What you also see is that the consistency is very thick and syrupy. The taste is also quite sweet with notes of vanilla, cinnamon, syrup, and salted peanuts. Altogether this flavor profile tastes like deconstructed peanut butter with too much sugar. It even has a slightly artificial taste of saccharin to it.
Overall, it's an affordable alternative for a sweet version of Peanut Butter Whiskey. So if you like Skrewball and are looking for a budget-friendly alternative, give this one a go.
Two Trees Peanut Butter Whiskey
Produced by: Two Trees distillery
Just like Ole Smoky, Two Trees produces many different flavored Whiskey. They have nine different flavors in total, with Peanut Butter Whiskey being one of them. The other versions include a Salted Caramel Whiskey, Carolina Peach, Michigan Cherry, Crisp Apple.
The process they use to create their Whiskey is quite innovative. Instead of aging it in wooden barrels, they mimic the process artificially. What usually would take years, they try to achieve in just one day. Furthermore, Two Trees does not distill their Whiskey themselves. They only toast and char wood which they then use for treating the spirit.
The resulting product is more on the dry side. Rather a Whiskey with notes of peanut butter than a Peanut Butter Whiskey liqueur. You can taste classic Whiskey notes, vanilla, and oak. But you also get sweet notes of peanut butter, brown sugar, and caramel. And yes, you can taste that the spirit does not mature for a long time. Yet, the sugar combined with the flavoring masks it well.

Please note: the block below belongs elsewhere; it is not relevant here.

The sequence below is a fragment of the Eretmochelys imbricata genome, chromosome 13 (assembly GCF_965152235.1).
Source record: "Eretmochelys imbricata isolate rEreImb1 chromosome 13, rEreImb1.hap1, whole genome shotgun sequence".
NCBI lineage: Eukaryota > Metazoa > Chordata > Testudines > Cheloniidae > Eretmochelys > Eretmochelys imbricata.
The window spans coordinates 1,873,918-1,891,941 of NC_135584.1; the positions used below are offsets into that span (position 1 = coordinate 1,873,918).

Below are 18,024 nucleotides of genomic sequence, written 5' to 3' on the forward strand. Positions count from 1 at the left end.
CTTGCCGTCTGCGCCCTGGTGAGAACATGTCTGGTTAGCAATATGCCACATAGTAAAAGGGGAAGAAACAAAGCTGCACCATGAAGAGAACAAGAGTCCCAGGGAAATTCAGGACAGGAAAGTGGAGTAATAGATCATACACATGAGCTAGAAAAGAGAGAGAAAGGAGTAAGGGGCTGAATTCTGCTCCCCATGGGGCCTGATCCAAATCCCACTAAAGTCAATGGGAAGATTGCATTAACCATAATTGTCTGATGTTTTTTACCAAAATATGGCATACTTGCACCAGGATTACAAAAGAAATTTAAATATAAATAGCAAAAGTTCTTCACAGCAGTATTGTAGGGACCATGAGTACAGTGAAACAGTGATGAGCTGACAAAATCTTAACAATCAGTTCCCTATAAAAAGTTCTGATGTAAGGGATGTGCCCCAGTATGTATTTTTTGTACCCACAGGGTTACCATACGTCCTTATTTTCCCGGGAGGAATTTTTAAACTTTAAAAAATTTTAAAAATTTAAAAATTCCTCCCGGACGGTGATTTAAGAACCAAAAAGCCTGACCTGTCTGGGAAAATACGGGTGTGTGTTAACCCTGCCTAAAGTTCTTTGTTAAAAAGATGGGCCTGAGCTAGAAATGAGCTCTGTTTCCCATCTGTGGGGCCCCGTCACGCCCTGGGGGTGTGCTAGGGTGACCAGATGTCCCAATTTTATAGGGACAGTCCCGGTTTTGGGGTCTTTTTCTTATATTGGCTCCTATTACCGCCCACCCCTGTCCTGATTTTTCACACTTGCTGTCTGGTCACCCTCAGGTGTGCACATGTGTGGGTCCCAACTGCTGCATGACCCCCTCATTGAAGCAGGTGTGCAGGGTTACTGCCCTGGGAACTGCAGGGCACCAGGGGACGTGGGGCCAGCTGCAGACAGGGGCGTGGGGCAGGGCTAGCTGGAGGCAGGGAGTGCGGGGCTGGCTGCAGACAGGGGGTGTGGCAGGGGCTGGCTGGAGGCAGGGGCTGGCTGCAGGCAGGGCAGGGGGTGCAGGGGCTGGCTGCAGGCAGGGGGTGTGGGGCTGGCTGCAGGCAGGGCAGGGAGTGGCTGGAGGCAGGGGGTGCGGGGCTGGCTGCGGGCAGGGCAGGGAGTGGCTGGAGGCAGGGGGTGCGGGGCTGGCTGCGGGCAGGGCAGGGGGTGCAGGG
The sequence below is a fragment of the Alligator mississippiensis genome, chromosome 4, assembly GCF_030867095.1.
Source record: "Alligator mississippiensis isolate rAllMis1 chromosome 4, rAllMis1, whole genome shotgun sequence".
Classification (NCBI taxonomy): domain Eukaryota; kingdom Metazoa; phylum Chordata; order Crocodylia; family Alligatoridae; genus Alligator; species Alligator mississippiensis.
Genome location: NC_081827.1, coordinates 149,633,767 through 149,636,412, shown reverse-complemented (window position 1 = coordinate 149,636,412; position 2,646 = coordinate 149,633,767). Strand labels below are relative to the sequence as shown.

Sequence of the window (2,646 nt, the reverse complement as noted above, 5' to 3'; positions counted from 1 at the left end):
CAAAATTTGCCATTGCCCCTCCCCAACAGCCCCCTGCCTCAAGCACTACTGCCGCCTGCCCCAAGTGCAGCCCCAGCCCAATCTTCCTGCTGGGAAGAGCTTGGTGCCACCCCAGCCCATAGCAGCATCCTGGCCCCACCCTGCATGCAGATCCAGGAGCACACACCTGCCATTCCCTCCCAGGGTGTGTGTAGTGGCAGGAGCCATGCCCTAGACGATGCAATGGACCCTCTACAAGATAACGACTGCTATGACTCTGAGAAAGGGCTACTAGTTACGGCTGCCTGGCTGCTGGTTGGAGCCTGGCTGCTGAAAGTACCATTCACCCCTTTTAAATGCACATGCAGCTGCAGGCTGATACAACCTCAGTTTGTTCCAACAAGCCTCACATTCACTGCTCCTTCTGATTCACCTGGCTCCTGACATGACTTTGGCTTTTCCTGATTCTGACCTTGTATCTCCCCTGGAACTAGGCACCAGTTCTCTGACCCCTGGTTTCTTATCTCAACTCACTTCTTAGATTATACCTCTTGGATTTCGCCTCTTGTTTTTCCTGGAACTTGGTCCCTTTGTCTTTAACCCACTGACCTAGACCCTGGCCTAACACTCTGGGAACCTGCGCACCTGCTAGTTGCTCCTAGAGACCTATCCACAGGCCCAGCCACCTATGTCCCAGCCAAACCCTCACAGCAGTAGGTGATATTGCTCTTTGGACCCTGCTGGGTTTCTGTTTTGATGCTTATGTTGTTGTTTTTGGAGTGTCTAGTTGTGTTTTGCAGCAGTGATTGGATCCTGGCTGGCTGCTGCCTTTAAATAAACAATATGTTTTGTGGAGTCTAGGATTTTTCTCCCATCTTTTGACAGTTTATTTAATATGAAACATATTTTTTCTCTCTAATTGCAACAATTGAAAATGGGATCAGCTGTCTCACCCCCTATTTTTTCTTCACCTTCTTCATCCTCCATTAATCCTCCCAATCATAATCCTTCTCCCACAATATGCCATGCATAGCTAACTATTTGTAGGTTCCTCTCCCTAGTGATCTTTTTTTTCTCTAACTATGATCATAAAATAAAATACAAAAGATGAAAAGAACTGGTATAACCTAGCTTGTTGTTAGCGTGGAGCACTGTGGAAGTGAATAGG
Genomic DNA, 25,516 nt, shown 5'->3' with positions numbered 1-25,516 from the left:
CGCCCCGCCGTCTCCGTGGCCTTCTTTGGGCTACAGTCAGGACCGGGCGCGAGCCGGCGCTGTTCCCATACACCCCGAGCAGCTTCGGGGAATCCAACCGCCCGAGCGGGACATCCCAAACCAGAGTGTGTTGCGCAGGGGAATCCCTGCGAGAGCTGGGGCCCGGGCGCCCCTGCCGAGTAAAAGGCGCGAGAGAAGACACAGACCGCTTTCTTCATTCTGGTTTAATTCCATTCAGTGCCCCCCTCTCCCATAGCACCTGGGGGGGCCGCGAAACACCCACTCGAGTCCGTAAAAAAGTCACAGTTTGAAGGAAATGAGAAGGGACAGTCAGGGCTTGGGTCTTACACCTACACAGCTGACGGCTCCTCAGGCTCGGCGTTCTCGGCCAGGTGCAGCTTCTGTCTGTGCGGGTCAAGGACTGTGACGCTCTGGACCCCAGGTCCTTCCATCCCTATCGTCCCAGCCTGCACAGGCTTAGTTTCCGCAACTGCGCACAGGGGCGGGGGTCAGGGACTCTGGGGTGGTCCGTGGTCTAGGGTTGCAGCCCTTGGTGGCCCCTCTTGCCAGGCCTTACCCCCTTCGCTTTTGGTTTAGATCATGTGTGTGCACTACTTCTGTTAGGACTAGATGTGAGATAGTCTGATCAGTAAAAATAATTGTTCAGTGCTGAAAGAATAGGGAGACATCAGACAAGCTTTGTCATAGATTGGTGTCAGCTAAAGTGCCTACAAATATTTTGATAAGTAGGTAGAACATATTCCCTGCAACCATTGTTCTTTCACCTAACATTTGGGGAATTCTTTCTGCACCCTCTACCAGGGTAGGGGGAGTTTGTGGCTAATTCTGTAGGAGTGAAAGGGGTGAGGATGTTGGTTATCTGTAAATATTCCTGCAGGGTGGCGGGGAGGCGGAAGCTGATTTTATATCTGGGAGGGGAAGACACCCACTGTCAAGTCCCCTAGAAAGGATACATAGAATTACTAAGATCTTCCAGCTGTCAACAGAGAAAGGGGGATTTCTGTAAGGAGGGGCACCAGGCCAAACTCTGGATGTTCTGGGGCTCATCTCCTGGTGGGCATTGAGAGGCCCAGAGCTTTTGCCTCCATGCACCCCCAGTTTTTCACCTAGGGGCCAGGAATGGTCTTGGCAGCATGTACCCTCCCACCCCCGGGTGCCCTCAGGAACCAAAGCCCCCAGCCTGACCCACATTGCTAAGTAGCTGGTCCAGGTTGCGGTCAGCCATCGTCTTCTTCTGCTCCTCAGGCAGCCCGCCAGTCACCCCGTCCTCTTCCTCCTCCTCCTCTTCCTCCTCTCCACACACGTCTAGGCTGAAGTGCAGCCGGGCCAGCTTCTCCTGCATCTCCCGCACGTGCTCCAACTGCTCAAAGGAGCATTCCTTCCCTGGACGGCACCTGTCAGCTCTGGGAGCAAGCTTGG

Coastal Creek Peanut Butter Whiskey
Produced by: Total Wine & More
Like Ole Smoky, this is another low-ABV Peanut Butter Whiskey. Coastal Creek is a private label product exclusively sold by "Total Wine & More". The base is a slightly aged Bourbon, and the spirit ages for six months before being blended with a natural peanut extract.
The first impression of Coastal Creek Peanut Butter Whiskey is dominated by a strong peanut butter fragrance. And the taste is also quite peanut forward but complemented with vanilla, molasses, and caramel. The finish is also strong on peanut flavors with a subtle hint of Bourbon Whiskey.
Copper Still Chocolate Peanut Butter Whiskey
Produced by: Copper Mountain Beverages
Although this is not a full-on peanut butter flavored spirit, I decided to include it in the list. The base spirit is an Indiana-produced Bourbon of 45% ABV blended with dark chocolate and natural peanut butter flavoring.